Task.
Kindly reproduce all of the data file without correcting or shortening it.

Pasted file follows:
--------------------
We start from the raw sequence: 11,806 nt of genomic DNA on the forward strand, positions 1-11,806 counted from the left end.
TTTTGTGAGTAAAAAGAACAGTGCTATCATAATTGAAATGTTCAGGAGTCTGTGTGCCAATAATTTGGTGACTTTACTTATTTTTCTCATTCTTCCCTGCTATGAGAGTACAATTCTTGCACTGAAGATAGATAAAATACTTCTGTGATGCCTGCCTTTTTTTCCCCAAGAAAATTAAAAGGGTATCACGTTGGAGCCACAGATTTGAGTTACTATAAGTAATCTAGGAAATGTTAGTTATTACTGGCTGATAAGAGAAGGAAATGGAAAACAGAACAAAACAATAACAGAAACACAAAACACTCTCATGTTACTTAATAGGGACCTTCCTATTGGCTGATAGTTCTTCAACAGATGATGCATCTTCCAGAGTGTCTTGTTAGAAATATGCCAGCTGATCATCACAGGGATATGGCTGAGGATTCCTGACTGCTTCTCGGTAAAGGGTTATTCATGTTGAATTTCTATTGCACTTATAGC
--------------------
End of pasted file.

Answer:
We start from the raw sequence: 11,806 nt of genomic DNA on the forward strand, positions 1-11,806 counted from the left end.
TTTTGTGAGTAAAAAGAACAGTGCTATCATAATTGAAATGTTCAGGAGTCTGTGTGCCAATAATTTGGTGACTTTACTTATTTTTCTCATTCTTCCCTGCTATGAGAGTACAATTCTTGCACTGAAGATAGATAAAATACTTCTGTGATGCCTGCCTTTTTTTCCCCAAGAAAATTAAAAGGGTATCACGTTGGAGCCACAGATTTGAGTTACTATAAGTAATCTAGGAAATGTTAGTTATTACTGGCTGATAAGAGAAGGAAATGGAAAACAGAACAAAACAATAACAGAAACACAAAACACTCTCATGTTACTTAATAGGGACCTTCCTATTGGCTGATAGTTCTTCAACAGATGATGCATCTTCCAGAGTGTCTTGTTAGAAATATGCCAGCTGATCATCACAGGGATATGGCTGAGGATTCCTGACTGCTTCTCGGTAAAGGGTTATTCATGTTGAATTTCTATTGCACTTATAGC